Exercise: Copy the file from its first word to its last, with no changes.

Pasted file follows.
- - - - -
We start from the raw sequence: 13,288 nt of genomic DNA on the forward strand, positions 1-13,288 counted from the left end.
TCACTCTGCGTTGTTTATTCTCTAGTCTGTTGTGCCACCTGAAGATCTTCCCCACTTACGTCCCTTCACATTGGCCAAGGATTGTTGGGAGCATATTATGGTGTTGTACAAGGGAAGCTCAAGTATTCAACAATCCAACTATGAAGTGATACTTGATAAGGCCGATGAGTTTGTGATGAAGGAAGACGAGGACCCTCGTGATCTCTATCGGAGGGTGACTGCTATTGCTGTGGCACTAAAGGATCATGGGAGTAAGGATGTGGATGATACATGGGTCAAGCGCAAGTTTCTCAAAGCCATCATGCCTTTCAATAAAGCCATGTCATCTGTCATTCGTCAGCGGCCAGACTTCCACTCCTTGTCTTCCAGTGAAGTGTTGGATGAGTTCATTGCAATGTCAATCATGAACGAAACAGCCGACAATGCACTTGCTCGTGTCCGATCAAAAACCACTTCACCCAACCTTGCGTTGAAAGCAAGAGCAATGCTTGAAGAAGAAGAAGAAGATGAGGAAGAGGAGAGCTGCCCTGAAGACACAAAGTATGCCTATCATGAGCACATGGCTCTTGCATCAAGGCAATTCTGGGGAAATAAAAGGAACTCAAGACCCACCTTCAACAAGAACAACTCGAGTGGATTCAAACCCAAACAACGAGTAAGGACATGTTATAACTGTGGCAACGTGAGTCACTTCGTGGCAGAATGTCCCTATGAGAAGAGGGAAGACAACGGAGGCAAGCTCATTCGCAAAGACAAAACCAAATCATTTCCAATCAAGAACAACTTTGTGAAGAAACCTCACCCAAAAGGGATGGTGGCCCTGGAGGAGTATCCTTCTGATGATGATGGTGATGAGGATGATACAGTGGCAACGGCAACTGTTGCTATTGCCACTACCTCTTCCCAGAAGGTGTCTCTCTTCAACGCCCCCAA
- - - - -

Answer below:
We start from the raw sequence: 13,288 nt of genomic DNA on the forward strand, positions 1-13,288 counted from the left end.
TCACTCTGCGTTGTTTATTCTCTAGTCTGTTGTGCCACCTGAAGATCTTCCCCACTTACGTCCCTTCACATTGGCCAAGGATTGTTGGGAGCATATTATGGTGTTGTACAAGGGAAGCTCAAGTATTCAACAATCCAACTATGAAGTGATACTTGATAAGGCCGATGAGTTTGTGATGAAGGAAGACGAGGACCCTCGTGATCTCTATCGGAGGGTGACTGCTATTGCTGTGGCACTAAAGGATCATGGGAGTAAGGATGTGGATGATACATGGGTCAAGCGCAAGTTTCTCAAAGCCATCATGCCTTTCAATAAAGCCATGTCATCTGTCATTCGTCAGCGGCCAGACTTCCACTCCTTGTCTTCCAGTGAAGTGTTGGATGAGTTCATTGCAATGTCAATCATGAACGAAACAGCCGACAATGCACTTGCTCGTGTCCGATCAAAAACCACTTCACCCAACCTTGCGTTGAAAGCAAGAGCAATGCTTGAAGAAGAAGAAGAAGATGAGGAAGAGGAGAGCTGCCCTGAAGACACAAAGTATGCCTATCATGAGCACATGGCTCTTGCATCAAGGCAATTCTGGGGAAATAAAAGGAACTCAAGACCCACCTTCAACAAGAACAACTCGAGTGGATTCAAACCCAAACAACGAGTAAGGACATGTTATAACTGTGGCAACGTGAGTCACTTCGTGGCAGAATGTCCCTATGAGAAGAGGGAAGACAACGGAGGCAAGCTCATTCGCAAAGACAAAACCAAATCATTTCCAATCAAGAACAACTTTGTGAAGAAACCTCACCCAAAAGGGATGGTGGCCCTGGAGGAGTATCCTTCTGATGATGATGGTGATGAGGATGATACAGTGGCAACGGCAACTGTTGCTATTGCCACTACCTCTTCCCAGAAGGTGTCTCTCTTCAACGCCCCCAA